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Abbess Abruzzo accusation alarmed appeared apprehension approaching Apulia bade believed Benedictine betrayed Bianchi Carmelites ceived Celano cham chamber CHAP circumstances cliffs concealed Confessor convent countenance crime dagger dare dark discovered doni door doubt duchy of Milan emotion endeavoured enquired escape exclaimed eyes father faultered fear feelings fessor friar gate gloom guard heard heart hither Holy Office hope horror immediately innocent Inquisition Inquisitor instant interrupted Jeronimo knew lady lake lamp late length listened looked round maestro Marchesa Marinella marriage mattress ment mind Monk mountains Naples nate young never night observed Olivia once passed passions Paulo paused peared perceived person priest prisoner recollected replied Ellena replied Schedoni replied Vivaldi returned road rocks ruffians scarcely scene Sche seemed shade shore Signor silence sitor smile soon Spalatro spect spirits steps stranger suffer surprize suspicions terror ther thought tion trembling valdi veil ventured voice words yonder zard
Page 101 - I, under fair pretence of friendly ends, And well-placed words of glozing courtesy, Baited with reasons not unplausible, Wind me into the easy-hearted man, And hug him into snares.
Page 119 - As she slowly paced the transept, she perceived a monk passing between the pillars, near the cloisters, who, as he approached, lifted his cowl, and she knew him to be Schedoni. He instantly observed the agitation of her spirits, and that her purpose was not yet determined, according to his hope. But, though his mind became clouded, his countenance remained unaltered; it was grave and thoughtful. The sternness of his vulture-eye was, however, somewhat softened, and its lids were contracted by subtlety....
Page 295 - Awake! awake! Say, what is your name? Speak! speak quickly!' Ellena, aroused by a man's voice, started from her mattress, when, perceiving Schedoni, and by the pale glare of the lamp, his haggard countenance, she shrieked, and sunk back on the pillow. She had not fainted; and believing that he came to murder her, she now exerted herself to plead for mercy. The energy of her feelings enabled her to rise and throw herself at his feet. 'Be merciful, O father! be merciful!
Page 297 - Alas ! he is dead ! or I should not now want a protector," replied Ellena, shrinking from his grasp, and weeping. ' " You trifle," said Schedoni, with a terrible look, " I once more demand an answer — whose picture ? " ' Ellena lifted it, gazed upon it for a moment, and then pressing it to her lips said,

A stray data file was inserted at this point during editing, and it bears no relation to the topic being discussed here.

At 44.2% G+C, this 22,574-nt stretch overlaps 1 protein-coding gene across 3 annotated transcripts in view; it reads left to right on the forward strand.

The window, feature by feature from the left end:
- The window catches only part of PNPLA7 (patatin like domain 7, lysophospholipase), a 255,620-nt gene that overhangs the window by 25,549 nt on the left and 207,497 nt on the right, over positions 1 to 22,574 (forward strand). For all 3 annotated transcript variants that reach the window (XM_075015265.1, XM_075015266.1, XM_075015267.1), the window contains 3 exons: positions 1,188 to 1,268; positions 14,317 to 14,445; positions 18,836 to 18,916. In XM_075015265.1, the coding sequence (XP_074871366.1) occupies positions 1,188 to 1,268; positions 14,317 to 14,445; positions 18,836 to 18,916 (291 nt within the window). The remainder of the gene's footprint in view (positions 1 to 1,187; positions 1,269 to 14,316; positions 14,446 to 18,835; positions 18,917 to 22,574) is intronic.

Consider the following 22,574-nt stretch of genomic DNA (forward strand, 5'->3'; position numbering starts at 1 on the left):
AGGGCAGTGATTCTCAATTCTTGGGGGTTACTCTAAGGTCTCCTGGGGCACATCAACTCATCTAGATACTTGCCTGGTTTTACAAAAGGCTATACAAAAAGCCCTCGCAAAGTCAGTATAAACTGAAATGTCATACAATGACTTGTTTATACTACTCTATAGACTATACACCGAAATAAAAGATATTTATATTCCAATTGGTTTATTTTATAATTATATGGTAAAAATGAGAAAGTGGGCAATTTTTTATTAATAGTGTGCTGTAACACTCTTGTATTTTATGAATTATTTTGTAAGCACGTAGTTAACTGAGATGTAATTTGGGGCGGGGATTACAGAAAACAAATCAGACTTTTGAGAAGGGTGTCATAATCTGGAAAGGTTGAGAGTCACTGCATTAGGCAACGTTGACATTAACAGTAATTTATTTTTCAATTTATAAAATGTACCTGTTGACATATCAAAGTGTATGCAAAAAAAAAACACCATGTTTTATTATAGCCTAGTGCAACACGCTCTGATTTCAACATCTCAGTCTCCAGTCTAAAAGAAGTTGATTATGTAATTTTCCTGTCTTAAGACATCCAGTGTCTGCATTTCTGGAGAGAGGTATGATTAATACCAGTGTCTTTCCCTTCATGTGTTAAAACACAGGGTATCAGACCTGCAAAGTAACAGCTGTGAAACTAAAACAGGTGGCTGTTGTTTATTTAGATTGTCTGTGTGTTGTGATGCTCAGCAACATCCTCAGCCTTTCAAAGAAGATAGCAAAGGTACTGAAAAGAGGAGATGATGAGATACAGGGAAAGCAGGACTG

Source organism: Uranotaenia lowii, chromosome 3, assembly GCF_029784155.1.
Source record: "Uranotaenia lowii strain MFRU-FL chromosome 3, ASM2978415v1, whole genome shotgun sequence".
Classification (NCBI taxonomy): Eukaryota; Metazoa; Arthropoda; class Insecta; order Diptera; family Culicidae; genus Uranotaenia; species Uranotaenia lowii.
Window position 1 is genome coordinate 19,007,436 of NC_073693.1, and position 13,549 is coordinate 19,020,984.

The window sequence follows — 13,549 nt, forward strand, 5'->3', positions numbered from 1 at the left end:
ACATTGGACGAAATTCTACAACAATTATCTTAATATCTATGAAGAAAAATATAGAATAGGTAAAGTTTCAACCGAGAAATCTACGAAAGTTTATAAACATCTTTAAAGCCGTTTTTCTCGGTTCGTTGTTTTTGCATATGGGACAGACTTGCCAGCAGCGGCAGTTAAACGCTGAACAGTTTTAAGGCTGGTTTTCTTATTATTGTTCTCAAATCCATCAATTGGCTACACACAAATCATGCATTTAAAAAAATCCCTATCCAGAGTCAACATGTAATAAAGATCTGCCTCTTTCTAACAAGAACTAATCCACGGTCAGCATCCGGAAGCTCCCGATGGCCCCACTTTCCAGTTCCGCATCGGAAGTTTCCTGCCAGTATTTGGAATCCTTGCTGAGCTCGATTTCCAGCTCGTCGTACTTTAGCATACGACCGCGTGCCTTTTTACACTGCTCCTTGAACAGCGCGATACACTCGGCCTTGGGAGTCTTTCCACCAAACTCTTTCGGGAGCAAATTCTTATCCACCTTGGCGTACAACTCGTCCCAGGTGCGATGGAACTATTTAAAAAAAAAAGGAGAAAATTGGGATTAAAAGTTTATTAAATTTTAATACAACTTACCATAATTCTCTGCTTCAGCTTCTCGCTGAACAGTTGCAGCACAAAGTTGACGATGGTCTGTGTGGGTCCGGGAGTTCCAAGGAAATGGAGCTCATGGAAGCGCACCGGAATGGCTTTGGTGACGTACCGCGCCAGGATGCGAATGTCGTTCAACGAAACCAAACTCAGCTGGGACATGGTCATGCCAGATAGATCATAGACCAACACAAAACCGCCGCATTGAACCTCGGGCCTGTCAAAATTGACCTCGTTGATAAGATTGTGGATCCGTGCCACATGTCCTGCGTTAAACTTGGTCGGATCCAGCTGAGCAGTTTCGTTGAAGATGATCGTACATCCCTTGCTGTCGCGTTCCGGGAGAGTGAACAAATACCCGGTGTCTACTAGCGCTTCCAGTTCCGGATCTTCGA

Page 297 - I cannot part with it, holy father,' replied Ellena, pressing it to her bosom, 'you do not wish me to part with it!' 'Is it impossible to make you answer my question!' said he, in extreme perturbation, and turning away from her, 'has fear utterly confounded you!' Then, again stepping towards her, and seizing her wrist, he repeated the demand in a tone of desperation. 'Alas ! he is dead ! or I should not now want a protector,' replied Ellena, shrinking from his grasp, and weeping.
Page 253 - ... nests in the rocks, seemed to indicate an approaching storm. Ellena was not so wholly engaged by selfish sufferings, but that she could sympathise with those of others, and she rejoiced that the fishermen, whose boats she had observed, had escaped the threatening tempest, and were safely sheltered in their little homes, where, as they heard the loud waves break along the coast, they could look with keener pleasure upon the social circle, and the warm comforts around them. From such considerations...
Page 295 - ... to seize all his frame, and he stood for some moments aghast and motionless like a statue. His respiration was short and laborious, chilly drops stood on his forehead, and all his faculties of mind seemed suspended. When he recovered, he stooped to examine again the miniature, which had occasioned this revolution, and which had lain concealed beneath the lawn that he withdrew. The terrible certainty was almost...
Page 174 - On whom that ravening brood of Fate, Who lap the blood of Sorrow, wait : Who, Fear, this ghastly train can see, And look not madly wild, like thee ? EPODE. In earliest Greece, to thee, with partial choice, The grief-full Muse addrest her infant tongue ; The maids and matrons, on her awful voice, Silent and pale, in wild amazement hung.
Page 129 - How! If he is such a villain he may not be trusted! Think further. But now you objected to a mercenary, yet this man is one." "Daughter, he may be trusted when it is in such a case; he is safe and sure. I have reasons to know him.
Page 132 - The Marchesa happened, as she said this, to cast her eyes upon the inscription over a Confessional, where appeared, in black letters, these awful words, 'God hears thee!' It appeared an awful warning. Her countenance changed; it had struck upon her heart. Schedoni was too much engaged by his own thoughts to observe, or understand her silence. She soon recovered herself; and considering that this was a common inscription for Confessionals, disregarded what she had at first considered as a peculiar...